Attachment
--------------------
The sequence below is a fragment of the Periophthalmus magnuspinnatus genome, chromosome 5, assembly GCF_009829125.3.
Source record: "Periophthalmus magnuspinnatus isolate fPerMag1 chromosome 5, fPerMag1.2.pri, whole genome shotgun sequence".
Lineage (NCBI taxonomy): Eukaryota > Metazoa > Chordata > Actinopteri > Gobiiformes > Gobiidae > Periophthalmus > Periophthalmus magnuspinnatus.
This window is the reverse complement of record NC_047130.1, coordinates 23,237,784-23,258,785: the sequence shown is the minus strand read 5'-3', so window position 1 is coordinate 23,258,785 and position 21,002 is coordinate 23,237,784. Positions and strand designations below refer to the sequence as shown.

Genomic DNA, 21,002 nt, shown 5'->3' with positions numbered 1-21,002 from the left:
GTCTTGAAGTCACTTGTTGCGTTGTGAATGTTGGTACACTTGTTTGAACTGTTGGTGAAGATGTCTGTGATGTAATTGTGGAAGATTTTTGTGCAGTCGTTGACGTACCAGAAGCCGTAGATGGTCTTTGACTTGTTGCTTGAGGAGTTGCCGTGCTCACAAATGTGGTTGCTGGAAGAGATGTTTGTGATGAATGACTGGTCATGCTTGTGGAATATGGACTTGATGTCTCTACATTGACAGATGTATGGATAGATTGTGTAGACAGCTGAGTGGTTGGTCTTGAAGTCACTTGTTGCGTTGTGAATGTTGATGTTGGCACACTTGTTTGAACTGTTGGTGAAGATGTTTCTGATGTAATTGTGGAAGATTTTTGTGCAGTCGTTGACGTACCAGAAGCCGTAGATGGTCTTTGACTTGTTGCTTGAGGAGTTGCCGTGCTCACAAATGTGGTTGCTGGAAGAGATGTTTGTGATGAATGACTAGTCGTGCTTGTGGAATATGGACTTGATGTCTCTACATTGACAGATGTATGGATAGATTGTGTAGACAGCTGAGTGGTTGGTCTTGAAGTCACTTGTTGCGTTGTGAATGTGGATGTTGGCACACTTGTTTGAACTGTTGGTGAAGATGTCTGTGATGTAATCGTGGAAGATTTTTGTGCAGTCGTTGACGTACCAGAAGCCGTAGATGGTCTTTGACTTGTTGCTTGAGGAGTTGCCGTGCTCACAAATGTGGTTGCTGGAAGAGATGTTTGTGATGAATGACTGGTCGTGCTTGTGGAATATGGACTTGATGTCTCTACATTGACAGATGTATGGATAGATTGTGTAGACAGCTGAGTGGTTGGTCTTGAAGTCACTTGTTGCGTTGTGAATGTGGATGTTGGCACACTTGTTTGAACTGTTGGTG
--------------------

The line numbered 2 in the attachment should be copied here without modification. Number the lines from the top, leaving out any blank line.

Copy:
Source record: "Periophthalmus magnuspinnatus isolate fPerMag1 chromosome 5, fPerMag1.2.pri, whole genome shotgun sequence".